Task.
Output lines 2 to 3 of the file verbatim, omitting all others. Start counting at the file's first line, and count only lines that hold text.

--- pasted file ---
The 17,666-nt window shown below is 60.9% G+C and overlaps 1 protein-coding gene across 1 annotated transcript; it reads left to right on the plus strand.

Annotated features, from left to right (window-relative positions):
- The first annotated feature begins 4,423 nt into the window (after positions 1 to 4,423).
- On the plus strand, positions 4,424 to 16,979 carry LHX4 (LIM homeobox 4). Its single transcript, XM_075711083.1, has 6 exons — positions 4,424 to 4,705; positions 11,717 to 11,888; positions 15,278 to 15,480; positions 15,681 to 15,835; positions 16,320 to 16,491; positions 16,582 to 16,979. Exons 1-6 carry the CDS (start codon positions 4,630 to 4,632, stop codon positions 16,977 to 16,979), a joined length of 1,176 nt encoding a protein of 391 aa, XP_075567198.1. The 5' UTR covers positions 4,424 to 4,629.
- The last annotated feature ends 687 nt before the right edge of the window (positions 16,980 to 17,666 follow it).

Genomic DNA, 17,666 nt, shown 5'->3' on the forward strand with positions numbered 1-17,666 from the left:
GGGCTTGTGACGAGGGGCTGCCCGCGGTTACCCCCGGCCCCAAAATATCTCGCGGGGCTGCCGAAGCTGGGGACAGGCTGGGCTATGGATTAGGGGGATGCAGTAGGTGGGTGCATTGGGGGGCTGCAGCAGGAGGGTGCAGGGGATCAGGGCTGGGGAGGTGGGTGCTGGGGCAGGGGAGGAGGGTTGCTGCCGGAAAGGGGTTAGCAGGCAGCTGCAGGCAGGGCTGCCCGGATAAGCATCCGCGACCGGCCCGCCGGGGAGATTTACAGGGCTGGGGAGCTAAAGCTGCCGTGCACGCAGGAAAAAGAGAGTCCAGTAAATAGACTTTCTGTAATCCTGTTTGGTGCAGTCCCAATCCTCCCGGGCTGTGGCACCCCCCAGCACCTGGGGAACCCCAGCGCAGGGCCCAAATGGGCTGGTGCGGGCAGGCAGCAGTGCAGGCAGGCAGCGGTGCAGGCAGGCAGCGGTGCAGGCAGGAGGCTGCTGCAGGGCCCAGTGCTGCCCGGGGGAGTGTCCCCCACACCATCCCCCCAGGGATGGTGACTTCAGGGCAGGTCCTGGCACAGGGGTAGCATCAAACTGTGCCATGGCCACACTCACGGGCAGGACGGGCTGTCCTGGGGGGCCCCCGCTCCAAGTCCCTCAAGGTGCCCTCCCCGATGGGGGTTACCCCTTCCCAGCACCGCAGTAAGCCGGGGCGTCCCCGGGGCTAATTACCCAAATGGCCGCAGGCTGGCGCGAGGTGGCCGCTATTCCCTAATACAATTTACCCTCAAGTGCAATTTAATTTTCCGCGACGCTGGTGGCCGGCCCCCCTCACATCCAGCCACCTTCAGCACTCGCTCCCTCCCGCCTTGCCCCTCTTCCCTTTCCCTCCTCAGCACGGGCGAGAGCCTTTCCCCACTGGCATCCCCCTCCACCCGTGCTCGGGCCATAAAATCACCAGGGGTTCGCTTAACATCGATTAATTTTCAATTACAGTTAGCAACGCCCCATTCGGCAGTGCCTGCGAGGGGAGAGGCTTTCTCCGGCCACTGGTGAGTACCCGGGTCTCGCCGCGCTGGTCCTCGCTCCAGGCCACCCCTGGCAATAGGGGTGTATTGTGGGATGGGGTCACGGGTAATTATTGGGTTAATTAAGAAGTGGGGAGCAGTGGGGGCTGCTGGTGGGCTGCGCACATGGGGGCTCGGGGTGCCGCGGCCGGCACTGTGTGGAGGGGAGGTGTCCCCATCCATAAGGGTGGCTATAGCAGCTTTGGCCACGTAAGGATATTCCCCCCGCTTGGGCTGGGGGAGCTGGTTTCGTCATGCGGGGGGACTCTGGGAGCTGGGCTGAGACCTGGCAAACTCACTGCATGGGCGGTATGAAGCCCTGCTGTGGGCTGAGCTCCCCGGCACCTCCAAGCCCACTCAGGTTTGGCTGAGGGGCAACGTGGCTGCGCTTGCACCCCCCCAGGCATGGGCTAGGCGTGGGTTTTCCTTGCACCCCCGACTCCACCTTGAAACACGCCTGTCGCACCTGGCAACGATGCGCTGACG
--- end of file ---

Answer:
Annotated features, from left to right (window-relative positions):
- The first annotated feature begins 4,423 nt into the window (after positions 1 to 4,423).